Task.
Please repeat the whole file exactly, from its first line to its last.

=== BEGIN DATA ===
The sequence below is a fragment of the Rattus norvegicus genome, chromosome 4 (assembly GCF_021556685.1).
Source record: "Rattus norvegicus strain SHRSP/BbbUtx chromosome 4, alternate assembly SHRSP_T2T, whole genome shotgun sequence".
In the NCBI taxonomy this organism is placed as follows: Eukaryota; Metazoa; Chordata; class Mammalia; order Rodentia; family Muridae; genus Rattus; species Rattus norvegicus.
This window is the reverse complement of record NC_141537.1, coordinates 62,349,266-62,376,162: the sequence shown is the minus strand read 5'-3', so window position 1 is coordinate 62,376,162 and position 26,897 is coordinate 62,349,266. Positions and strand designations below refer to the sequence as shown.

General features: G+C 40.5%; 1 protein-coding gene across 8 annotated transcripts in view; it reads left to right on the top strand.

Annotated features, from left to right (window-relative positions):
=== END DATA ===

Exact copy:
The sequence below is a fragment of the Rattus norvegicus genome, chromosome 4 (assembly GCF_021556685.1).
Source record: "Rattus norvegicus strain SHRSP/BbbUtx chromosome 4, alternate assembly SHRSP_T2T, whole genome shotgun sequence".
In the NCBI taxonomy this organism is placed as follows: Eukaryota; Metazoa; Chordata; class Mammalia; order Rodentia; family Muridae; genus Rattus; species Rattus norvegicus.
This window is the reverse complement of record NC_141537.1, coordinates 62,349,266-62,376,162: the sequence shown is the minus strand read 5'-3', so window position 1 is coordinate 62,376,162 and position 26,897 is coordinate 62,349,266. Positions and strand designations below refer to the sequence as shown.

General features: G+C 40.5%; 1 protein-coding gene across 8 annotated transcripts in view; it reads left to right on the top strand.

Annotated features, from left to right (window-relative positions):